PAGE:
You can click the "Stop" button to stop a transfer. If the FTP server supports stopping a transfer, it will be stopped. If the server supports continuing partial files, NetFinder will use its "Partial Files:" setting to determine what to do with the partially downloaded file. See the section 6.5 Downloading Pane in section 6.0 NetFinder preferences for information on this setting.

If the server supports partial files and the partial file is not deleted, then its icon is changed to that of a "partially downloaded file". You can later double click this icon to continue downloading the file from the position it was up to when the transfer was stopped.

TIP: click the "Transfer rate" to toggle the transfer rate between bytes per second, bytes per minute and bytes per hour.

TIP: click the "File remaining" lines to toggle between amount remaining, total amount and amount transferred.

5.3.2 View File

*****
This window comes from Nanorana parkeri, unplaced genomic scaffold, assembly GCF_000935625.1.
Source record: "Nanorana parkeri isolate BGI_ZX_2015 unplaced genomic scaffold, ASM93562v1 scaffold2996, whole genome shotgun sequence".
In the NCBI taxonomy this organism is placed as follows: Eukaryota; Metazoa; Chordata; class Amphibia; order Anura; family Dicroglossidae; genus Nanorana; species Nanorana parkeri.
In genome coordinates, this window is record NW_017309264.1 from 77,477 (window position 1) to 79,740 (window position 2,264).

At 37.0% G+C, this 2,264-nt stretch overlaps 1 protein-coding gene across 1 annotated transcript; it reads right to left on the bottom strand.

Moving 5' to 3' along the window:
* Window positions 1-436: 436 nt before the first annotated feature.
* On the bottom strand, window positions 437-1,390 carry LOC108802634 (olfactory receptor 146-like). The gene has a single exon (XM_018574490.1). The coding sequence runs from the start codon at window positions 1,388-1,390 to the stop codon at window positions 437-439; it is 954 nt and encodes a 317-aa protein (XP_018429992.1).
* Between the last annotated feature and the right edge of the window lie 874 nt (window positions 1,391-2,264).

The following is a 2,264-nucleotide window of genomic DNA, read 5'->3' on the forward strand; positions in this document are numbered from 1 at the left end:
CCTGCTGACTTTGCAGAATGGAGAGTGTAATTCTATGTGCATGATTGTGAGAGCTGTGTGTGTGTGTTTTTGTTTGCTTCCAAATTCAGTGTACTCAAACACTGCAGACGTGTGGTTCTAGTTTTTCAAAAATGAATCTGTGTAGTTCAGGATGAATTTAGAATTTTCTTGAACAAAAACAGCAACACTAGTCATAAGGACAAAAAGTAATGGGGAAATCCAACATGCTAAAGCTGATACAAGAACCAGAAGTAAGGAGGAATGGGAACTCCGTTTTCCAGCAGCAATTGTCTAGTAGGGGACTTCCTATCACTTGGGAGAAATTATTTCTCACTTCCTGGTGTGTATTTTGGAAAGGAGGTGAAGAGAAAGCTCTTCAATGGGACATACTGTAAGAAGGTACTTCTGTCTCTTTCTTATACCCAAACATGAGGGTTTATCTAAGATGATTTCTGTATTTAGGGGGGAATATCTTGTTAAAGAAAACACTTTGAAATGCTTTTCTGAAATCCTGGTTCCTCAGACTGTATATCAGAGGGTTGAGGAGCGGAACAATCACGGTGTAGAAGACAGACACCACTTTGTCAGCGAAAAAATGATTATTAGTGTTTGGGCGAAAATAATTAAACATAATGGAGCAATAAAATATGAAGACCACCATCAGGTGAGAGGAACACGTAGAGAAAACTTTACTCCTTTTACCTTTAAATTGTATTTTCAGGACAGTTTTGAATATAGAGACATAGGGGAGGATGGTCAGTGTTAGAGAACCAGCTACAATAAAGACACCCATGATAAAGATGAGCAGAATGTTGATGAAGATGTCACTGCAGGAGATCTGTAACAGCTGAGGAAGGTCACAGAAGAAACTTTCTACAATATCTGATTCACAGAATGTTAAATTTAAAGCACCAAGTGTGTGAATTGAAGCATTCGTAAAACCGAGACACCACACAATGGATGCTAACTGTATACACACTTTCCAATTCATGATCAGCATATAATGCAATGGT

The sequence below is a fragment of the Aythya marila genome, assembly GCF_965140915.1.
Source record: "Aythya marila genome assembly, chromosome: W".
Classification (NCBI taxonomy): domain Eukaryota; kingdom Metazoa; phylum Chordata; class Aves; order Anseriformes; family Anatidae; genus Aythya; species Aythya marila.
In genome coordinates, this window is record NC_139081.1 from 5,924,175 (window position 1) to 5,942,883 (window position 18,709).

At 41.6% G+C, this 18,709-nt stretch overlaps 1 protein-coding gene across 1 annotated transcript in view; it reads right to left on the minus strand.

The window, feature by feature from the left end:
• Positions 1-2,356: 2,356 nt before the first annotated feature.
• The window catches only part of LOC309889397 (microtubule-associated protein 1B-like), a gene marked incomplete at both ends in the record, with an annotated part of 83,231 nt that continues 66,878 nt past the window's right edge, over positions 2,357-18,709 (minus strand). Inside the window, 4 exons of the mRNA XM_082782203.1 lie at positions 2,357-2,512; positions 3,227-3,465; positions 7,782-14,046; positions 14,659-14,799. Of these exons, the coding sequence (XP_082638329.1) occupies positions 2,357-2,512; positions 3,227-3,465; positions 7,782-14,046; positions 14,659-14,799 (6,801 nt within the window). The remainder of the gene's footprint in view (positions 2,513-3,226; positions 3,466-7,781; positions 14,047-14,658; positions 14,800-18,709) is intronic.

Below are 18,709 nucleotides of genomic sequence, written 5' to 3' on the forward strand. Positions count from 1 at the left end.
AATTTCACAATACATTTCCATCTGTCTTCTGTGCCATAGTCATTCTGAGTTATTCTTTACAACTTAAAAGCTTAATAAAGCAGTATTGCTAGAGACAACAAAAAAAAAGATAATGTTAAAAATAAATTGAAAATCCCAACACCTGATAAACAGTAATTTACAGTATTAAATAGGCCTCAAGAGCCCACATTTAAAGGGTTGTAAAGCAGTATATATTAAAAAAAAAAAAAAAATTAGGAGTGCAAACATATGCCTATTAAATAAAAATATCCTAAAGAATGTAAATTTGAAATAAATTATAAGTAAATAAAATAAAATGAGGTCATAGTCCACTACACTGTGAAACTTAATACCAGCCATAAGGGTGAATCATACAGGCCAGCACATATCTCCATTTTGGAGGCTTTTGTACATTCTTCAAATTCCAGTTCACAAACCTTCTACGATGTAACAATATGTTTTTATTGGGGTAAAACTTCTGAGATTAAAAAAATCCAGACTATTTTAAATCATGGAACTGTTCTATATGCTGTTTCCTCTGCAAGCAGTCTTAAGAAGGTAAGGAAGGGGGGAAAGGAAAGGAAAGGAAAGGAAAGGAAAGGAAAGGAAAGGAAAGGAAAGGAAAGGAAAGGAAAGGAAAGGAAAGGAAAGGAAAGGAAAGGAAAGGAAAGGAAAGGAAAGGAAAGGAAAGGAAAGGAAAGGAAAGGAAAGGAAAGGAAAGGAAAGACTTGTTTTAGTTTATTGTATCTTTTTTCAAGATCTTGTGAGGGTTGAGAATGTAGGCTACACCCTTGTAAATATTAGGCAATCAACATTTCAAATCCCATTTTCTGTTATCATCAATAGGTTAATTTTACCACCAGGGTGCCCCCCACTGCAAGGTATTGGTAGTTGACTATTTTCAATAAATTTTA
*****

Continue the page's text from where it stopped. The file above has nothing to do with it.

The purpose of the View command is to allow you to easily display a selected file in a number of different forms. Namely as a Text file (show raw data), or a Graphic (picture representation of the file if applicable) or get your Web Browser to try to display the file the best way it can.

The View File command is accessable via the File menu or by using the Contextual Menu on a selected item.

There are 4 options when viewing a file:

The View Graphic window (seen below) displays various useful bits of information about the picture like the dimensions and file format. When the picture is larger than the window, you can use the hand cursor to grab the picture and move it in any direction instead of using the scroll bars.

5.4 Uploading Files

To upload a file, you can either:

The item will then be uploaded using your settings in the "Uploading Pane" in the "NetFinder Preferences" window. See the section 6.7 Uploading Pane in section 6.0 NetFinder preferences for information on the settings.

During the transfer, a transfer dialog just like the one for downloads will be displayed. It has exactly the same operation and the same usage. See the section above for downloading files for information about how to use the dialog.

If you want to use a different upload method(s) or permissions for a particular upload, there are a few ways to do it:

  1. press the option key. While keeping it held down, drag the desired item(s) from a Finder location to a NetFinder window. The "One-Off Download Option" dialog will appear. Select your options and click OK, or click Cancel to cancel.